The ablation transducers 208 may be connected to a control unit (such as control unit 18 in FIG. 1) by electrical conductor(s). In some embodiments, the electrical conductor(s) may be disposed within a lumen of the elongate shaft 202. In other embodiments, the electrical conductor(s) may extend along an outside surface of the elongate shaft 202. The electrical conductor(s) may provide electricity to the ablation transducers 208, which may then be converted into acoustic energy. The acoustic energy may be directed from the ablation transducers 208 in a direction generally perpendicular to the radiating surfaces of the ablation transducers 208. As discussed above, acoustic energy radiates from the ablation transducers 208 in a pattern related to the shape of the transducers 208 and lesions formed during ablation take shape similar to contours of the pressure distribution.

The bar element 204 may also be connected to a control unit (such as control unit 18 in FIG. 1) by electrical conductor(s). In some embodiments, the electrical conductor(s) may be disposed within a lumen of the elongate shaft 202. In other embodiments, the electrical conductor(s) may extend along an outside surface of the elongate shaft 202. The electrical conductor(s) may provide electricity to the bar element 204 which may then be converted into vibrational energy. The control unit may be configured to supply energy at a low frequency and at a higher amplitude relative to the frequency and amplitudes used for ablation to cause movement of the bar element 204. The vibrational energy may cause the bar element 204 to move back and forth in a direction 216 generally orthogonal to a longitudinal axis of the system 200. However, the bar element 204 may vibrate in any other suitable directions known to those skilled in the art. The cantilever system created by constraining the proximal end 212 of the bar element 204 may allow the distal end 214 of the bar element 204 to move more than the proximal end. The movement of the bar element 204 may move the ablation transducers 208 back and forth within blood flow in the vessel which may increase heat transfer from the transducers 208 to the blood, and thus cooling the ablation transducers 208. The movement of the bar element 204 may also increase mixing of the blood, as well as reducing build-up of clots and/or other proteins (e.g., along transducers 208).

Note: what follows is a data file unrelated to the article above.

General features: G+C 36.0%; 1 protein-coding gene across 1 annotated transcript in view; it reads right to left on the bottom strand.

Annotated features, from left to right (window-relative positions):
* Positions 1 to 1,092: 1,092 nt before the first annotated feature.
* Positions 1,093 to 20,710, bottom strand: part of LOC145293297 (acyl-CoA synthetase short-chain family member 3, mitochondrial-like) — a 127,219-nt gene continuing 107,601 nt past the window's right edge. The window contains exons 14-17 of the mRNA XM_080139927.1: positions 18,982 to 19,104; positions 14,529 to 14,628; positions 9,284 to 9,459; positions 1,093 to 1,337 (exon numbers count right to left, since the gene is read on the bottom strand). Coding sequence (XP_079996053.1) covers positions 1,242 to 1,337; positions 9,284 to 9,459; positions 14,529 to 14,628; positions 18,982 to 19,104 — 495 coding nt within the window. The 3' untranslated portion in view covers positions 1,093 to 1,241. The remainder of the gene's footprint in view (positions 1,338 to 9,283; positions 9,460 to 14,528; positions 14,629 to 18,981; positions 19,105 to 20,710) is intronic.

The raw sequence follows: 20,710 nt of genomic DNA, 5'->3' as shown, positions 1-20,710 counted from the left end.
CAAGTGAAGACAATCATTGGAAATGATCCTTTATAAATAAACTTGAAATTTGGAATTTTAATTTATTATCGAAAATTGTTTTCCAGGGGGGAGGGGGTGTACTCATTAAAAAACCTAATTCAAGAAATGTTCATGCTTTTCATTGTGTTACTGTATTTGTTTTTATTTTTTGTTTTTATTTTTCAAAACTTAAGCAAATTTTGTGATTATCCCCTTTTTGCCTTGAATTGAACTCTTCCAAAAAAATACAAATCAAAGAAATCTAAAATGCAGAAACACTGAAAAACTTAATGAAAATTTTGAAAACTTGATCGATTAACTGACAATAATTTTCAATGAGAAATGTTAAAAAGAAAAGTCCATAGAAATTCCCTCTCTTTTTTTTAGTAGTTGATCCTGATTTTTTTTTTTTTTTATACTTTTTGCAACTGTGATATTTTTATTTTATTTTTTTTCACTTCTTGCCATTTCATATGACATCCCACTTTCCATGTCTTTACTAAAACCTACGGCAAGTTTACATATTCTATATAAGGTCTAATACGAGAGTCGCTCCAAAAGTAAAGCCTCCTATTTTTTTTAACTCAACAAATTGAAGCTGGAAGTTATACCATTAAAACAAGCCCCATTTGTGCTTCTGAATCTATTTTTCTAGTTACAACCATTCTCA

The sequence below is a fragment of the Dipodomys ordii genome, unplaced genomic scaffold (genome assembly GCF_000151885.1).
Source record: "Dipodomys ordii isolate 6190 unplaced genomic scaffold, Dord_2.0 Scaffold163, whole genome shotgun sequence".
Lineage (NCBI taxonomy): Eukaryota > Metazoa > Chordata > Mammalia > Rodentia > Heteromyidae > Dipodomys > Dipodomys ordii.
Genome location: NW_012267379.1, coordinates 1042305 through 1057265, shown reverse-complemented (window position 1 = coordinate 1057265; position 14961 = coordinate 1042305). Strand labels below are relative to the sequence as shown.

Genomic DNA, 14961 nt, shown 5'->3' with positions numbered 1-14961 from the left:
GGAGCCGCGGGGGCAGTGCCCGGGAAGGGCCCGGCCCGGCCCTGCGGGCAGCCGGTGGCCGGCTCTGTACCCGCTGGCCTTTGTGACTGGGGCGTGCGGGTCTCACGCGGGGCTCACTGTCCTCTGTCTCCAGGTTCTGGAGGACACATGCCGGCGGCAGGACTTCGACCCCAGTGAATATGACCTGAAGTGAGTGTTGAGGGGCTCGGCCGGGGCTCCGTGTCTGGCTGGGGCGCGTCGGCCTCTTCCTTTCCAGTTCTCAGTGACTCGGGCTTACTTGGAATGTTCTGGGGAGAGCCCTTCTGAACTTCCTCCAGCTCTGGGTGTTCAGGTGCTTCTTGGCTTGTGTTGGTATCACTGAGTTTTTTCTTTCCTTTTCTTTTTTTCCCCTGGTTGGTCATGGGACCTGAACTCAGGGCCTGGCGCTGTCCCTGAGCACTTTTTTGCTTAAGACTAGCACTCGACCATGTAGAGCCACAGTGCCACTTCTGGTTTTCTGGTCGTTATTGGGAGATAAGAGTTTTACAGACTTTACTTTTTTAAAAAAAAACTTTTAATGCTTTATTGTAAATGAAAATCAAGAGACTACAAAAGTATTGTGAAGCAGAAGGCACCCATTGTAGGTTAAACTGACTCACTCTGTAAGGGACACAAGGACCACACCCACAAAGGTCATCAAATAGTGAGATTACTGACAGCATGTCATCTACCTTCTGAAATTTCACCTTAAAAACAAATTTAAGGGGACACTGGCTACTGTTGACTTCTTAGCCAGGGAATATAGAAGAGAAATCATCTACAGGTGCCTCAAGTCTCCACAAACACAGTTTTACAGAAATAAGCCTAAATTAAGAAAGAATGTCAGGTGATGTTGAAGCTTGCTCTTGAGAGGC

The modulation system 200 may be configured to operate at a first frequency for causing physical movement of the bar element 204 and a second frequency for performing tissue modulation using the ablation transducers 208. Here, the first frequency may include a low frequency that may provide physical movement to the bar element 204, thus providing cooling to the ablation transducers 208, as discussed above. It is contemplated that the first frequency may range from about 10 KHz to 200 KHz. It is further contemplated that the first frequency may include various other frequency ranges, as desired, based upon the physical affects produced. The second frequency may include a high frequency, which may ablate the target tissue. The second frequency may range from about 9-10 megahertz (MHz). It is contemplated that any desired frequency may be used, for example, from 1-20 MHz beyond. In general, the second frequency may be higher than the first frequency. The reverse configuration may also be utilized.

In addition, while ablation transducers 208 are shown in FIG. 4 mounted on bar element 204, other arrangements are contemplated. For example, ablation transducers 208 may be attached to the outer surface of shaft 202 (e.g., adjacent to distal end region 210). In some of these embodiments, the outer surface of shaft 202 may include a vibrating surface or member (e.g., that may be configured to vibrate). In other embodiments, one or more of transducers 208 may be configured to vibrate when subjected to a first frequency (e.g., to help dissipate and/or reduce fouling of transducers 208) and one or more other transducers 208 may be configured to ablate tissue when subjected to a second frequency. In still other embodiments, one or more of transducers 208 may include a first portion that is configured to vibrate when subjected to a first frequency (e.g., to help dissipate and/or reduce fouling of transducers 208) and a second portion that is configured to ablate tissue when subjected to a second frequency. In still other embodiments, transducers 208 may be configured to vibrate when subjected a first frequency and to ablate when subjected to a second frequency. These are just examples.